Day two on the coast started out just as wet as day one had finished. This was unfortunate since we were on our way to the Astoria Column. At 600 feet above sea level, the Astoria Column is the highest point in Astoria and on a clear day affords stunning views in every direction. That’s on a clear day. Luckily though, Paula Bue, a volunteer from the Friends of the Astoria Column was there to give us the history of the “Beacon of the Pacific Northwest Coast”. The column, which is also an ornate work of art, was open on this day despite the weather. Traditionally, if you climb all 164 steps to the top you can throw a biodegradable, balsa wood airplane from the top of the column. Planes can be purchased for $1 in the gift shop. I did this. The primary reason was because I was there and now I can say I did it. Another, perhaps more daunting reason, was that my daughter would give me the business if she found out I had the chance to climb to the top of something and throw an airplane, and opted not to.
Somewhat soggy, we left the Column and stopped at the Heritage Museum where we were once again met by museum guru and Name Hall of Fame inductee, McAndrew Burns. Housed in the old City Hall, the Heritage Museum is home to a treasure trove of historical goodies. Of particular interest to me were artifacts from a saloon called “The Louvre”, owned by a fellow named Gus Erickson. Take my Underground Portland tour sometime and I’ll tell you all about this character.
Our next stop was the historic Liberty Theater where we were treated to a behind-the-scenes tour. This place was grand. We of course learned about the history of the building, but one of my fellow writers (hi Allen) asked what I considered to be a somewhat odd question at the time; he asked about ghosts. Our guide was pretty much done with her spiel at that point, but it didn’t take much prodding for her to unload several fascinating stories about what has been seen, or reported to have been seen, over the years. Allen would ask this question of any guide in any old or historic venue, and it would typically yield great results. It turns out that whether or not you believe in such things, these stories are often riveting threads in the historic tapestry of this country’s older dwellings. Sometimes people won’t be all that forthcoming unless you ask. I’m adding it to my repertoire. Thanks Allen!
We had some free time to wander around Astoria before reconvening at Fulio’s for lunch. I have actually had the pleasure of eating here before and was happy to be back. Owner, Peter Roscoe, was a relaxed yet attentive host that provided us with appetizers, as well as whatever we wanted from the menu. Peter was insistent that I try something that wasn’t on the menu, a lamb French dip. Admittedly, I had really wanted to square up on the eggplant parm. That being said, I think if the owner of a joint that is providing you with a free lavish meal insists you try an off the menu item, you roll with it. I was exceedingly pleased that I did. We also had a special guest at lunch, Astoria mayor Willis Van Dusen. The mayor joined us to detail the new Garden of Surging Waves project that the city is currently working on. The garden, which sounds amazing and is due for completion this year, will honor and commemorate Astoria’s Chinese heritage.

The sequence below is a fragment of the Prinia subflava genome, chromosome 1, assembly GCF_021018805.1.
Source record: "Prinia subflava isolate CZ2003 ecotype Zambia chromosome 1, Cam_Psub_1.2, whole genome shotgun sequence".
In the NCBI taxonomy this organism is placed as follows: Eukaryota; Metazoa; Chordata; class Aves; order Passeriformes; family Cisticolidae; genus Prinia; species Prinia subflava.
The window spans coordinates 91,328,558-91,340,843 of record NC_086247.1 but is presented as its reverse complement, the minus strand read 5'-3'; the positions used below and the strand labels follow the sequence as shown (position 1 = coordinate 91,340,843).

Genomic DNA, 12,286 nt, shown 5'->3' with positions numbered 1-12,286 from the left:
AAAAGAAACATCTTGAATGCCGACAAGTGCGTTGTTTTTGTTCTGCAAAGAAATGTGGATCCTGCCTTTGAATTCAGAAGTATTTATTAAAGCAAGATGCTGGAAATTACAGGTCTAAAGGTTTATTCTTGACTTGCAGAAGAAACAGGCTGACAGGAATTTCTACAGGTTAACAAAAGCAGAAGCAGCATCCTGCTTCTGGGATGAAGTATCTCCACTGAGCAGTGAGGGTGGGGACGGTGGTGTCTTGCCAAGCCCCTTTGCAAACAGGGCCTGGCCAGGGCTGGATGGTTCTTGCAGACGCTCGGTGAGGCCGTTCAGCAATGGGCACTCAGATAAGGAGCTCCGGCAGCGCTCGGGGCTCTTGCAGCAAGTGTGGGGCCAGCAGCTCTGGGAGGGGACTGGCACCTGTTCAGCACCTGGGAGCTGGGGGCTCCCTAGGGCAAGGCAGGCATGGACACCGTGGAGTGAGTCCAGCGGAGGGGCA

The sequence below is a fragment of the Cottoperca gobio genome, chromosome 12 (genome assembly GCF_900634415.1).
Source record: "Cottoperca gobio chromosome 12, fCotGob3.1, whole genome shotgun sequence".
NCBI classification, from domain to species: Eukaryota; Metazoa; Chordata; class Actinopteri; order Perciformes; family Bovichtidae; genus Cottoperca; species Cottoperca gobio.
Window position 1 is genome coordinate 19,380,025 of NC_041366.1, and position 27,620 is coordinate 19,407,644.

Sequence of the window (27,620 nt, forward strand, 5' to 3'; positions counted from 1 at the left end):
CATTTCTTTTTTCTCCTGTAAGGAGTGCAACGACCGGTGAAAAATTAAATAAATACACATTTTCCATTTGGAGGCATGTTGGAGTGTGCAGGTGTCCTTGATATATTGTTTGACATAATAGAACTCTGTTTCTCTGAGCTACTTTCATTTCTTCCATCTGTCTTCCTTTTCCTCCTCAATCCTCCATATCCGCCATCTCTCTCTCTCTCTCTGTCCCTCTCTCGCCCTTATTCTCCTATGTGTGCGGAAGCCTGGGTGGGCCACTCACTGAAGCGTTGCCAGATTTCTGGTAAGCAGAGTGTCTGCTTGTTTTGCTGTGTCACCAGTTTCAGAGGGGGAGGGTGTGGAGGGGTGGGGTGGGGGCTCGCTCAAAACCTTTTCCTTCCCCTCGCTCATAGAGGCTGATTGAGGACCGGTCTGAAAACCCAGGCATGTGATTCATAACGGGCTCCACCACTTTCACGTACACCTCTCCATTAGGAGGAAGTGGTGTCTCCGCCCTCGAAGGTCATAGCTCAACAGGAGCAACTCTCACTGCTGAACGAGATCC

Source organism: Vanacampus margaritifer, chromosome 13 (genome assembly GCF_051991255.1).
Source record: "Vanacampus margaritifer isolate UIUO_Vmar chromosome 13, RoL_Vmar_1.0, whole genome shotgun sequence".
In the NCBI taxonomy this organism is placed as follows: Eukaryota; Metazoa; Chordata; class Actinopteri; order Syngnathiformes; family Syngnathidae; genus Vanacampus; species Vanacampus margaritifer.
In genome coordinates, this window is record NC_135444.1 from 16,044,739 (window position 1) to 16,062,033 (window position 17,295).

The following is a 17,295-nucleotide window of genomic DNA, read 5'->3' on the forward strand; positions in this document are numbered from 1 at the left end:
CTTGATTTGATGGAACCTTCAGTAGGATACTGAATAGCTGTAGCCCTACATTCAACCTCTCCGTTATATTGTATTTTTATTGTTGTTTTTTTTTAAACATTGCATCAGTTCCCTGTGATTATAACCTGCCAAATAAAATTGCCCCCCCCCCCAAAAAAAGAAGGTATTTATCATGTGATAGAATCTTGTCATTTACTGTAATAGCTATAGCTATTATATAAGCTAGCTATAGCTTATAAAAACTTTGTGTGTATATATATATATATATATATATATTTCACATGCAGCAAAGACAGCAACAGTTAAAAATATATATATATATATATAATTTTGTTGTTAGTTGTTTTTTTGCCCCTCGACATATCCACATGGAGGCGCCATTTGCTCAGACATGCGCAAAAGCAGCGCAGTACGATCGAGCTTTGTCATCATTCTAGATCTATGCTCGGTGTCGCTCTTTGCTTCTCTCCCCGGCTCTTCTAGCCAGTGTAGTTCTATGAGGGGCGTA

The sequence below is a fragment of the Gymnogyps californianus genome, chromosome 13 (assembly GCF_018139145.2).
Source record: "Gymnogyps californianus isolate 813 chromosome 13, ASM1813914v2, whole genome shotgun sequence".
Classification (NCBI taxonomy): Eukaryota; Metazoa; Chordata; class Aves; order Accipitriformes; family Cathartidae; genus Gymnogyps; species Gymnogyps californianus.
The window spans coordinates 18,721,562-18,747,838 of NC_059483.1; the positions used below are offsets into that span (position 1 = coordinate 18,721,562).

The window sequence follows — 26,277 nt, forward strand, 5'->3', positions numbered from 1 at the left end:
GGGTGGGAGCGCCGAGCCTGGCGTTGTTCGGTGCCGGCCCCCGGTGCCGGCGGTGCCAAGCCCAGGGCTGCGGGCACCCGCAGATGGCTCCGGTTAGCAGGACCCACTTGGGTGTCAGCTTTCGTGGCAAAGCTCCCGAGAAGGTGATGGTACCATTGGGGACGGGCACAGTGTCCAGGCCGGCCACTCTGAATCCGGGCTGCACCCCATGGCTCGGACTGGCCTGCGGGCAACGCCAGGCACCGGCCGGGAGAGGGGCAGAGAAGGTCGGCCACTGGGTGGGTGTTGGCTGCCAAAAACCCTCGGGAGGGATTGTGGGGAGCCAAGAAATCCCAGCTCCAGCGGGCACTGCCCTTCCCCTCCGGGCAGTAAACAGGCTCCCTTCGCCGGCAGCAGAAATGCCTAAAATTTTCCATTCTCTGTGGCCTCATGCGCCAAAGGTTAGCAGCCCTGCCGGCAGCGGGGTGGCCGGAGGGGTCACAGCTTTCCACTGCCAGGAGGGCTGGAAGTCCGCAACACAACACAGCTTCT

From lunch we headed out to visit the folks at High Life Adventures. This was a fun and interesting stop for a few reasons. For starters, we were treated to a delicious home made M&M based dessert. Then we were taken around the property and shown the new zip line park that they will be opening this summer (more research). The family that owns the land and the company were great. They have deep, generational ties to Oregon’s logging industry and very much believe in running a sustainable operation. I believe they referred to themselves as “Tree hugging loggers”, which I thought was great.
We then headed to the Lewis and Clark National Historic Park (aka Fort Clatsop), which was another stop I was greatly anticipating. This is the very place where Lewis and Clark hunkered down for a winter, and I had never been. A fort has been recreated on the grounds to match, as best as possible, the inhabitancy described in the journals of Lewis, Clark, and the rest of the men on the journey. This place certainly gives you a fresh perspective on the difficulty the men faced. We also watched a very informative short film documenting the plight of the Clatsop tribe and their relationship with the Lewis and Clark expedition.
It was now time to check into the evening’s accommodations, only this time the group would be split up. We were staying in Seaside and I had the good fortune of landing at the Sandy Cove Inn. The Sandy Cove Inn occupies a property that had a less than savory reputation some years ago, with the colorful euphemistic nicknames that typically accompany such establishments. Since then, the property has become family owned and transformed into a boutique motel complete with themed rooms and WiFi. The place was cozy and comfortable, eclectic and colorful. Just in case you’re interested, I stayed in the Wave Room.
Dinner on night two was provided by the Twisted Fish Steakhouse. We were treated to appetizers and once again allowed to order from the menu. I had been jonesing for seafood for quite sometime, and picked this moment in time to get my fix. I chose a dinner consisting of lobster, scallops, and grilled salmon, accompanied by seasonal veggies and scalloped potatoes. I raise my glass to you Chef Jake Burden. That meal, and the brownie the size of my head that I was served for dessert, were both very much on point.
Now it was time for bed. We got back to our rooms a bit earlier than the previous evening, and this was a good thing because we were scheduled for breakfast the next morning at 8:15.